I am likely to get the sequence slightly mixed up, but I’m trying to assemble the series of positive steps that have been taken in downtown Amarillo.
— The city commissions a study to assemble a Strategic Action Plan
— It conducts a series of public hearings.
— The City Council approves the plan and then approves creation of agencies dedicated to crafting a strategies to bring the district back to life.
— Debate ensues and it becomes quite, um, lively about the direction the city is taking.
— Three new council members join the governing body after a contentious municipal election campaign.
— The Local Government Corporation agrees to proceed with plans to build a multipurpose event venue, according to the wishes of voters who endorsed the concept in a citywide referendum.
— Construction begins on a convention hotel and a parking garage.
— Now comes the latest bit of good news, which was announced today at noon: plans for new restaurants that will go into the Woolworth Building on South Polk Street.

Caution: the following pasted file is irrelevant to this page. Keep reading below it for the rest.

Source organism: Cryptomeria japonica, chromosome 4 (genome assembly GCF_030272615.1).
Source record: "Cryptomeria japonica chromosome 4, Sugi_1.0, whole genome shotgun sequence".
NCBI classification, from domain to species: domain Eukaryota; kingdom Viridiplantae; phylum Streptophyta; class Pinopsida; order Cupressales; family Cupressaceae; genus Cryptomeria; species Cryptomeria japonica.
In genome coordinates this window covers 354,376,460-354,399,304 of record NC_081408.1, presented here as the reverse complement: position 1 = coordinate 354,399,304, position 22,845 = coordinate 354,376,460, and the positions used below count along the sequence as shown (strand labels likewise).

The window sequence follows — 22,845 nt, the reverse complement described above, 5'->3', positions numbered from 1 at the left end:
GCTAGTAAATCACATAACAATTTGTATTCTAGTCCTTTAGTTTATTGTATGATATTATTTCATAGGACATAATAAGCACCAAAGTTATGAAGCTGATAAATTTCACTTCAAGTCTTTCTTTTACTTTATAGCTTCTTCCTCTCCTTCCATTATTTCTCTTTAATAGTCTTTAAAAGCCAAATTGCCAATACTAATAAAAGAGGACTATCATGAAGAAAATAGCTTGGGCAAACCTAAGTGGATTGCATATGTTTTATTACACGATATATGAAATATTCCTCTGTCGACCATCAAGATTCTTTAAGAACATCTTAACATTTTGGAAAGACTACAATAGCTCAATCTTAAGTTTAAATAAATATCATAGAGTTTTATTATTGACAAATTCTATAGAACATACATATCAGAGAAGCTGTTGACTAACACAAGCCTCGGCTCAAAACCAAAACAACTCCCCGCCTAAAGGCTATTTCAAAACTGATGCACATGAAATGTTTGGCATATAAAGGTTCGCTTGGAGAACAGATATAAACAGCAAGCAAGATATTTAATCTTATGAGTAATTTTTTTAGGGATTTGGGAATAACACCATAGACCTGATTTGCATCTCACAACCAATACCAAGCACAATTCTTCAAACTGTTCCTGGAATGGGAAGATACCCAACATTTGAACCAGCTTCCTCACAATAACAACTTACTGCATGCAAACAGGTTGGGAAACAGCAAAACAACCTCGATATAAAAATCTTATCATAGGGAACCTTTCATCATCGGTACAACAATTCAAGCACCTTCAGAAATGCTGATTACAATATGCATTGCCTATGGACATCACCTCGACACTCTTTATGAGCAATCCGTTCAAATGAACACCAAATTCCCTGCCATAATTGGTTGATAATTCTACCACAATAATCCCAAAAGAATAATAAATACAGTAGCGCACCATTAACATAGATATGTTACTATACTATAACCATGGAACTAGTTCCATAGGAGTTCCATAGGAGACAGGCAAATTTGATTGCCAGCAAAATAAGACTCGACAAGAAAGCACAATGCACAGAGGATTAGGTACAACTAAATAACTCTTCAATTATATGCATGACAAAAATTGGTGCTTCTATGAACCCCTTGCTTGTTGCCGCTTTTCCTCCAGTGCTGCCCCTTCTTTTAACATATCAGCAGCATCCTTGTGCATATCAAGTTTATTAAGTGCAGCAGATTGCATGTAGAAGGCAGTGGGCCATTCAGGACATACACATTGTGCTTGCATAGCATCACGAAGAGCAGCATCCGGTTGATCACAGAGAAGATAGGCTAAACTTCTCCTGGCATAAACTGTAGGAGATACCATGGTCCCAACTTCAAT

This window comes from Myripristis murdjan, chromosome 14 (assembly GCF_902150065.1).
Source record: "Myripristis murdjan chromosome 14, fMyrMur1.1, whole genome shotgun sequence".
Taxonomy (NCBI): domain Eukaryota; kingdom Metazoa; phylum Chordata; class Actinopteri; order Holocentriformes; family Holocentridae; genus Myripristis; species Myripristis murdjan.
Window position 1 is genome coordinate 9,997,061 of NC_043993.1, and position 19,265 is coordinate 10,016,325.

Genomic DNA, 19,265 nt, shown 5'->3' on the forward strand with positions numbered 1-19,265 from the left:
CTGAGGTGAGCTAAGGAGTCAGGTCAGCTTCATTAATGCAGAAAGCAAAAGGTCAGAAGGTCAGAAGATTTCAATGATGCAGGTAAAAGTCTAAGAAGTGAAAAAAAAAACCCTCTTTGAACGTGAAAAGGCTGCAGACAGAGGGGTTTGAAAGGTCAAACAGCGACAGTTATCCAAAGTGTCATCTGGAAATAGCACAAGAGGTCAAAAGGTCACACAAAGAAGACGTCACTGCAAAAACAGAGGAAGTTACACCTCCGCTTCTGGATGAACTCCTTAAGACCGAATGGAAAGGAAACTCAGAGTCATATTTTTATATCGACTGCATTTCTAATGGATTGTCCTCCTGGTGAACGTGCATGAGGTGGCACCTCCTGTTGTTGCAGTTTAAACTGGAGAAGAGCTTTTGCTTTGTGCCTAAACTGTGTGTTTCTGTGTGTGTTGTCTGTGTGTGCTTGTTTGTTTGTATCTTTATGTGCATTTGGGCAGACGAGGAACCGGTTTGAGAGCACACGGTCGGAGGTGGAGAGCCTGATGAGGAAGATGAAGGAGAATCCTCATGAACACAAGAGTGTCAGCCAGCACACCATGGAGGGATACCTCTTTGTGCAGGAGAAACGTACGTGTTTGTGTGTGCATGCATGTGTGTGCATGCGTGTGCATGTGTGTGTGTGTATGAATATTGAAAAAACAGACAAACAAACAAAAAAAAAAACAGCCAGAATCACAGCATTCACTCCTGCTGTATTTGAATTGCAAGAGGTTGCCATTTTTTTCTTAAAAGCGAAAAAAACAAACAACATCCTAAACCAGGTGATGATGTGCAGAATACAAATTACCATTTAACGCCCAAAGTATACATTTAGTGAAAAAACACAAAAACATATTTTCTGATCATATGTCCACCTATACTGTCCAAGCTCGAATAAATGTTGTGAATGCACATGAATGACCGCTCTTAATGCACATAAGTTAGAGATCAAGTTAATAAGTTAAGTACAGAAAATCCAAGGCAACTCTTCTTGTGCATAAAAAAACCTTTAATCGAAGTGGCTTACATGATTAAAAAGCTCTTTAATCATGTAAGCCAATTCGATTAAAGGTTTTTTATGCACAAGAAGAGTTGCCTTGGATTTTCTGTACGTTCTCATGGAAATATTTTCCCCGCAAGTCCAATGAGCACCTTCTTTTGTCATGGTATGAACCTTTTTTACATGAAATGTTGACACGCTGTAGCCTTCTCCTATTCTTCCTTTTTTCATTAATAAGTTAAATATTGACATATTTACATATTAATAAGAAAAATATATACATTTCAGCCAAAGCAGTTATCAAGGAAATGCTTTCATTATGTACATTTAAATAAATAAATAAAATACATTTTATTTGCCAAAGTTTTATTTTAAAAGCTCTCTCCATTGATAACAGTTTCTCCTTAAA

I’ve likely missed a few points along the way.
But I do sense continuing momentum in the effort to reshape, reconfigure, rehabilitate, revive and restore the city’s downtown business district.
Let’s face the blunt truth here. Downtown has been a moribund place for a good while. My own personal observation of the district, dating back to early 1995 when I first arrived in Amarillo, tells me that downtown is in far better shape than it was when my wife and I arrived here.
I get that there are many more hills to climb. The city must find a new council member to succeed Brian Eades, who’s planning to resign from the council this summer. That selection process has hit a few bumps along the way.
The city is negotiating with a baseball franchise to relocate its operation to Amarillo, where it will play ball at a planned baseball park to be built at the site of the now-vacant Coca-Cola distribution center.
But we’ve heard about convention business already being booked because of the convention hotel’s pending arrival on the scene. City and civic leaders have told us for years about all the convention business the city has lost because of a lack of appropriate nearby lodging for conventioneers.
Is all this activity connected? Is it related to the city’s efforts to resuscitate its downtown district?
It looks that way to me.
To be honest, I am puzzled by the chronic gripers who keep saying all this is somehow bad for Amarillo.